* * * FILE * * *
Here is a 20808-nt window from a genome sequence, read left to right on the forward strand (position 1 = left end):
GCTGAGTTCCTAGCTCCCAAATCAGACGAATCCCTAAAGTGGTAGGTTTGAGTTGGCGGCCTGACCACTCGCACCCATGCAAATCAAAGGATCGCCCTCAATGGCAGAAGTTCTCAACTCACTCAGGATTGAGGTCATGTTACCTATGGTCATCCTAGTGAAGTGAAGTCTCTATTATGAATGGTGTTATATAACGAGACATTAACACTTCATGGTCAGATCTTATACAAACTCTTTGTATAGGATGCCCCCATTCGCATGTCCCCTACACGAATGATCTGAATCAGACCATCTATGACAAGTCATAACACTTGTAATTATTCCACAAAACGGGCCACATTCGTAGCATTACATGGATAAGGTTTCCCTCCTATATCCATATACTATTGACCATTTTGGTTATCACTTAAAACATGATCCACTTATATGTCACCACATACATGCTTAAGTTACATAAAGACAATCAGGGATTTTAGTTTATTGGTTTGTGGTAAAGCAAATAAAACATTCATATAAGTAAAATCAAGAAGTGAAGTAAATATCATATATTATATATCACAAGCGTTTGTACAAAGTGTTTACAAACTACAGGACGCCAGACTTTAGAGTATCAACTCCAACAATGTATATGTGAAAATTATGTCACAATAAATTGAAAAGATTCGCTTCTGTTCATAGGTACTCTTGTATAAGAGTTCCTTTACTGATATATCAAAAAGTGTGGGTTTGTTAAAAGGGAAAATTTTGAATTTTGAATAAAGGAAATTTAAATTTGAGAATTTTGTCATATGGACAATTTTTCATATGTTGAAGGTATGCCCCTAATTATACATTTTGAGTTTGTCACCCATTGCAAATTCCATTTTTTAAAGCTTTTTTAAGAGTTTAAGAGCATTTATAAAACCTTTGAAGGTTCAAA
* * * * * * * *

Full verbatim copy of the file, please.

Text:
Here is a 20808-nt window from a genome sequence, read left to right on the forward strand (position 1 = left end):
GCTGAGTTCCTAGCTCCCAAATCAGACGAATCCCTAAAGTGGTAGGTTTGAGTTGGCGGCCTGACCACTCGCACCCATGCAAATCAAAGGATCGCCCTCAATGGCAGAAGTTCTCAACTCACTCAGGATTGAGGTCATGTTACCTATGGTCATCCTAGTGAAGTGAAGTCTCTATTATGAATGGTGTTATATAACGAGACATTAACACTTCATGGTCAGATCTTATACAAACTCTTTGTATAGGATGCCCCCATTCGCATGTCCCCTACACGAATGATCTGAATCAGACCATCTATGACAAGTCATAACACTTGTAATTATTCCACAAAACGGGCCACATTCGTAGCATTACATGGATAAGGTTTCCCTCCTATATCCATATACTATTGACCATTTTGGTTATCACTTAAAACATGATCCACTTATATGTCACCACATACATGCTTAAGTTACATAAAGACAATCAGGGATTTTAGTTTATTGGTTTGTGGTAAAGCAAATAAAACATTCATATAAGTAAAATCAAGAAGTGAAGTAAATATCATATATTATATATCACAAGCGTTTGTACAAAGTGTTTACAAACTACAGGACGCCAGACTTTAGAGTATCAACTCCAACAATGTATATGTGAAAATTATGTCACAATAAATTGAAAAGATTCGCTTCTGTTCATAGGTACTCTTGTATAAGAGTTCCTTTACTGATATATCAAAAAGTGTGGGTTTGTTAAAAGGGAAAATTTTGAATTTTGAATAAAGGAAATTTAAATTTGAGAATTTTGTCATATGGACAATTTTTCATATGTTGAAGGTATGCCCCTAATTATACATTTTGAGTTTGTCACCCATTGCAAATTCCATTTTTTAAAGCTTTTTTAAGAGTTTAAGAGCATTTATAAAACCTTTGAAGGTTCAAA